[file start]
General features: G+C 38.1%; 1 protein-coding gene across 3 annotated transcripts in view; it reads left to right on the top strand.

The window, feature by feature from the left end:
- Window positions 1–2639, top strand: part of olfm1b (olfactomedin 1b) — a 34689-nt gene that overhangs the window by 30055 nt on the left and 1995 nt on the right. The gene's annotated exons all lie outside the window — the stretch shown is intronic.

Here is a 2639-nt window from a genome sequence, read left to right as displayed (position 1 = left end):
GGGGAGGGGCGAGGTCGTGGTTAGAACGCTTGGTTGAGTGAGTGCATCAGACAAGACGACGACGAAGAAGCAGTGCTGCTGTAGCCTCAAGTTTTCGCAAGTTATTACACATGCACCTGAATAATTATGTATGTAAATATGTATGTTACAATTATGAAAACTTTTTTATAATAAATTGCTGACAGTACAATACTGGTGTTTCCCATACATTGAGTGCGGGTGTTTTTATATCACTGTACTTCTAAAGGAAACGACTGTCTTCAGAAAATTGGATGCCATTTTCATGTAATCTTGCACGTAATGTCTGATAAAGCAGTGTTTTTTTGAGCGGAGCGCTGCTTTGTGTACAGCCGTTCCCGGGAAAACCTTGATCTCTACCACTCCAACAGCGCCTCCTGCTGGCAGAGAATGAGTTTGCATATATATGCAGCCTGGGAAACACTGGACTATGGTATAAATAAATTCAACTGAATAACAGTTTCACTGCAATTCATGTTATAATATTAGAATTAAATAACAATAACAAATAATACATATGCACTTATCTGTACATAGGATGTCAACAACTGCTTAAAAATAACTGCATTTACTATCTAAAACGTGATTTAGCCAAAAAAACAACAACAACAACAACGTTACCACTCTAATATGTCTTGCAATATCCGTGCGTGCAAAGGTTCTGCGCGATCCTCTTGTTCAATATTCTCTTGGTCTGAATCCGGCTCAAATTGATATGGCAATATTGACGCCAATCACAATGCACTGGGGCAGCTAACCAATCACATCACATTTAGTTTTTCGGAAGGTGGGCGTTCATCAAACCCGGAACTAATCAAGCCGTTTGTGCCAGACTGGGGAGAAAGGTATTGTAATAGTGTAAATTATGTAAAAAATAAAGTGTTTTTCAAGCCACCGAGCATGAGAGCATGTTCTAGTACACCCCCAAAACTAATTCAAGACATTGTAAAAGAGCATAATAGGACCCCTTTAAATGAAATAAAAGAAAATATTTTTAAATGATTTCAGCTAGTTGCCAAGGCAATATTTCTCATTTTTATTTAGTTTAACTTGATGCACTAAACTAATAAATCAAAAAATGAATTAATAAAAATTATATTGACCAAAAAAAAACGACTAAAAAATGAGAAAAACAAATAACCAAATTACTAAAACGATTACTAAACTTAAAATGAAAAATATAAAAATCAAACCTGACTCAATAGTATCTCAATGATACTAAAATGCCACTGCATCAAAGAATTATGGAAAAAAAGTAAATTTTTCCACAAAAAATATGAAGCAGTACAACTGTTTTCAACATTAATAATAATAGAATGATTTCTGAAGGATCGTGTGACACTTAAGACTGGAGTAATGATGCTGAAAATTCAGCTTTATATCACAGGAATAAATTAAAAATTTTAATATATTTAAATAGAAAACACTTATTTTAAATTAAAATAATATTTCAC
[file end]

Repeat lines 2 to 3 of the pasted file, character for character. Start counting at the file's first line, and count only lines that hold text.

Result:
The window, feature by feature from the left end:
- Window positions 1–2639, top strand: part of olfm1b (olfactomedin 1b) — a 34689-nt gene that overhangs the window by 30055 nt on the left and 1995 nt on the right. The gene's annotated exons all lie outside the window — the stretch shown is intronic.